It’s a dog-eat-dog world in the publishing industry. It’s brutal. Agents get thousands of queries each week. New writers get rejection after rejection on their story for many reasons. Maybe the genre is difficult to break into (J.K. Rowling and her fantasy Harry Potter books) or your passion is in a genre where male readers prefer the book to be written by a male (again I will mention Rowling, hence the use of her sons’ initials). As a female mystery writer, I write in a very popular genre. People love a good mystery. The only thing I have against me is that I’m female. BUT I think that we’re moving into the time where people don’t care anymore whether you’re male or female.

Because I haven’t completely found my footing in the publishing industry, I decided that I should find an independent publisher. Right now, I feel it’d be less stress, quicker, and I’d be able to show published work for when (and if) I searched for an agent. I could publish myself and save a little, however, working with an independent publishing company helps save a lot of grunt work.

A writer recently told me that although several publishers wanted him, he chose to remain independent and that he sold about 50,000 of his books within a year.  After reading his debut novel, I can see why. I would love it if one day that’s me. It can be a grueling process, but one I’m eager to put myself through.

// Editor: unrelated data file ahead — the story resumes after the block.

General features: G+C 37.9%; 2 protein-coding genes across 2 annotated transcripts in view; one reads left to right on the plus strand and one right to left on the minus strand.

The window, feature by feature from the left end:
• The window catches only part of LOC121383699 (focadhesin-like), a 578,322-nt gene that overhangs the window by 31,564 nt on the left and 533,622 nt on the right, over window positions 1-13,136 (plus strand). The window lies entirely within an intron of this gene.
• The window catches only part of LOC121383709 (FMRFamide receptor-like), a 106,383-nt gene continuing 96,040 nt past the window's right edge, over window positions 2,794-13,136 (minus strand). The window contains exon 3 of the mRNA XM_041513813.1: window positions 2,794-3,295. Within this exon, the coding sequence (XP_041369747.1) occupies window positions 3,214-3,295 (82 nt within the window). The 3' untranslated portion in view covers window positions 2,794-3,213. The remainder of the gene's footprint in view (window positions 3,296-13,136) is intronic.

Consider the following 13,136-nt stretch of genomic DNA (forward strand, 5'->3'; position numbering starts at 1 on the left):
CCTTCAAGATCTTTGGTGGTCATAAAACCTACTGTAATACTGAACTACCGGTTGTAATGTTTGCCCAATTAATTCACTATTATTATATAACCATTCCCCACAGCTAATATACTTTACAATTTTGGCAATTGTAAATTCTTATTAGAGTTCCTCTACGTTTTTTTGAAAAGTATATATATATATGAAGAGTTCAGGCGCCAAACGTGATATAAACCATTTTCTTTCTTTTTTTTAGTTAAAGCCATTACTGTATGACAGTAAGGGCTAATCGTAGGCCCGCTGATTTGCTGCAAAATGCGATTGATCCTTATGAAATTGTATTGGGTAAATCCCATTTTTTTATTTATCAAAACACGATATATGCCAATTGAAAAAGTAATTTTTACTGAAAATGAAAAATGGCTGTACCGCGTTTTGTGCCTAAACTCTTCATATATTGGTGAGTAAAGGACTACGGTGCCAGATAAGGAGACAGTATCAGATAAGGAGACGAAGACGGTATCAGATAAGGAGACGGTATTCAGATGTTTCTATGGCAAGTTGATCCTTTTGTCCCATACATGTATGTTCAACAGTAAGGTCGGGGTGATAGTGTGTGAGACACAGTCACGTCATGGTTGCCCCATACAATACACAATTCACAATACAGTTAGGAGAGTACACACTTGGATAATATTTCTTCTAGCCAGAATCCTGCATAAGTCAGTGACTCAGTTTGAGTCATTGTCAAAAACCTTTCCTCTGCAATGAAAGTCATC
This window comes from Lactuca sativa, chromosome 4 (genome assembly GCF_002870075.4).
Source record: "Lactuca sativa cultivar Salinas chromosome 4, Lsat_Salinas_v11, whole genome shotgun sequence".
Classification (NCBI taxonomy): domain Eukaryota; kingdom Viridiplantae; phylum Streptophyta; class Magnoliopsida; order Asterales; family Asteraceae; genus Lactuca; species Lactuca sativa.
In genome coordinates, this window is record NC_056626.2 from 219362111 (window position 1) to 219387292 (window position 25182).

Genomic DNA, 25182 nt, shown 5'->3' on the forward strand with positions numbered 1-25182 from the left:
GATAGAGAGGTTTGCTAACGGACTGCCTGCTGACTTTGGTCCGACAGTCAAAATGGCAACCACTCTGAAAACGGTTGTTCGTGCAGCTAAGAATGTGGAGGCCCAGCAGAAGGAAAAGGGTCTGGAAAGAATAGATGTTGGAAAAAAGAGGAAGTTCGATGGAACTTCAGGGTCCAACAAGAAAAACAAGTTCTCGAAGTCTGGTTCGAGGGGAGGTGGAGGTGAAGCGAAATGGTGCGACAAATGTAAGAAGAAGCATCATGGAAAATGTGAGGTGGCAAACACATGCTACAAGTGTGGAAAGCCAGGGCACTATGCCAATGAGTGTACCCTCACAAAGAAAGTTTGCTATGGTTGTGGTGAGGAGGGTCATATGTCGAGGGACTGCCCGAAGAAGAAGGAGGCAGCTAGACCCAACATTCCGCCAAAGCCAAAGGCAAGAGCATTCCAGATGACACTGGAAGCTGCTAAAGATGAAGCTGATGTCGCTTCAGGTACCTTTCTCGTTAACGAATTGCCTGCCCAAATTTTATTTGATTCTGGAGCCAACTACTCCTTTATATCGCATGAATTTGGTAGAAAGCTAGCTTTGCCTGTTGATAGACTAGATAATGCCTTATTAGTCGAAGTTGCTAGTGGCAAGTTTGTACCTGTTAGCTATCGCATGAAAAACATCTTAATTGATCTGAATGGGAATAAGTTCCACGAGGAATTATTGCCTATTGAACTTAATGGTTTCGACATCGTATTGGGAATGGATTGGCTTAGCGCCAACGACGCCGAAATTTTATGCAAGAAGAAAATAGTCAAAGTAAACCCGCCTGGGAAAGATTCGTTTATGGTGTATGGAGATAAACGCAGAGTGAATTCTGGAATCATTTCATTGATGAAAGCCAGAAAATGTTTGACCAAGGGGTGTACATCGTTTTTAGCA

A girl from church recently published her book through an indie publisher, and I kept the company in the back of my mind since they appear trustworthy, and she has had success. However, it’s important (if you want a chance to succeed that is) to not settle. Image result for self publishSo I asked other writer friends if they could offer suggestions. I was given a few choices, and I’m thinking that I may have possibly found who I want to go with. I’ve felt comfortable speaking with him via email. It’ll cost me a pretty penny, but I already knew that. The girl from church raised her money, so I’m thinking I can try doing the same thing.